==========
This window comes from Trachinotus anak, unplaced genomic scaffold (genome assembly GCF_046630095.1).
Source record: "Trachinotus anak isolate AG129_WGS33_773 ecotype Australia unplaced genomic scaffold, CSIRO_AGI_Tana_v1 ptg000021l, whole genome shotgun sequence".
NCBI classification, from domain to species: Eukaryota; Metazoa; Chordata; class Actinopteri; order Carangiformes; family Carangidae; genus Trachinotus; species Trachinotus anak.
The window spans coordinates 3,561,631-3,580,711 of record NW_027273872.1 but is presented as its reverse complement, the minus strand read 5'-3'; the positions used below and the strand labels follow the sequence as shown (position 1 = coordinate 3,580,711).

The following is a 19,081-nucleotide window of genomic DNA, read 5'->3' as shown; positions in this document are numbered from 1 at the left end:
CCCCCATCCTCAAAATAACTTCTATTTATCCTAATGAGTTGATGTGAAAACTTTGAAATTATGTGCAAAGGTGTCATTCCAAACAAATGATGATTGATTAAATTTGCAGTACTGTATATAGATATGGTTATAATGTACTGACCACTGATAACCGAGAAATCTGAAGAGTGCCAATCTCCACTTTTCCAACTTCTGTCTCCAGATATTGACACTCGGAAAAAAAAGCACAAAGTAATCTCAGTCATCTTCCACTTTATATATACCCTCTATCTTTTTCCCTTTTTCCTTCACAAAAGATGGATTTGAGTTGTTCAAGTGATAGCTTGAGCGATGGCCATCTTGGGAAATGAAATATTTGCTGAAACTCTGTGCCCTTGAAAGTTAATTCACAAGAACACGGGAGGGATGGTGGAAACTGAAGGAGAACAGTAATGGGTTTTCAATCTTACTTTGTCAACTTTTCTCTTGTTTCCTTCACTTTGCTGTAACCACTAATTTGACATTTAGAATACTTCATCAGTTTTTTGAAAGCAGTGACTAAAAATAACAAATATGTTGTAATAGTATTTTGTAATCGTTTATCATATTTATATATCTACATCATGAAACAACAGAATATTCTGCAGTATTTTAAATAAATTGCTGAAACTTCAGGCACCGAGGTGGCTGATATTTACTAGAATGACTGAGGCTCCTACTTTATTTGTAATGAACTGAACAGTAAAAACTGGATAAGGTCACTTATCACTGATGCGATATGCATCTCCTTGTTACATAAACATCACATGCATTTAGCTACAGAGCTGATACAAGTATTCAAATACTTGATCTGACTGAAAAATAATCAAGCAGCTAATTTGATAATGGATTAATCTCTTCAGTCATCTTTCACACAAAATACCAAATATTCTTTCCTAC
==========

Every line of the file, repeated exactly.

This window comes from Trachinotus anak, unplaced genomic scaffold (genome assembly GCF_046630095.1).
Source record: "Trachinotus anak isolate AG129_WGS33_773 ecotype Australia unplaced genomic scaffold, CSIRO_AGI_Tana_v1 ptg000021l, whole genome shotgun sequence".
NCBI classification, from domain to species: Eukaryota; Metazoa; Chordata; class Actinopteri; order Carangiformes; family Carangidae; genus Trachinotus; species Trachinotus anak.
The window spans coordinates 3,561,631-3,580,711 of record NW_027273872.1 but is presented as its reverse complement, the minus strand read 5'-3'; the positions used below and the strand labels follow the sequence as shown (position 1 = coordinate 3,580,711).

The following is a 19,081-nucleotide window of genomic DNA, read 5'->3' as shown; positions in this document are numbered from 1 at the left end:
CCCCCATCCTCAAAATAACTTCTATTTATCCTAATGAGTTGATGTGAAAACTTTGAAATTATGTGCAAAGGTGTCATTCCAAACAAATGATGATTGATTAAATTTGCAGTACTGTATATAGATATGGTTATAATGTACTGACCACTGATAACCGAGAAATCTGAAGAGTGCCAATCTCCACTTTTCCAACTTCTGTCTCCAGATATTGACACTCGGAAAAAAAAGCACAAAGTAATCTCAGTCATCTTCCACTTTATATATACCCTCTATCTTTTTCCCTTTTTCCTTCACAAAAGATGGATTTGAGTTGTTCAAGTGATAGCTTGAGCGATGGCCATCTTGGGAAATGAAATATTTGCTGAAACTCTGTGCCCTTGAAAGTTAATTCACAAGAACACGGGAGGGATGGTGGAAACTGAAGGAGAACAGTAATGGGTTTTCAATCTTACTTTGTCAACTTTTCTCTTGTTTCCTTCACTTTGCTGTAACCACTAATTTGACATTTAGAATACTTCATCAGTTTTTTGAAAGCAGTGACTAAAAATAACAAATATGTTGTAATAGTATTTTGTAATCGTTTATCATATTTATATATCTACATCATGAAACAACAGAATATTCTGCAGTATTTTAAATAAATTGCTGAAACTTCAGGCACCGAGGTGGCTGATATTTACTAGAATGACTGAGGCTCCTACTTTATTTGTAATGAACTGAACAGTAAAAACTGGATAAGGTCACTTATCACTGATGCGATATGCATCTCCTTGTTACATAAACATCACATGCATTTAGCTACAGAGCTGATACAAGTATTCAAATACTTGATCTGACTGAAAAATAATCAAGCAGCTAATTTGATAATGGATTAATCTCTTCAGTCATCTTTCACACAAAATACCAAATATTCTTTCCTAC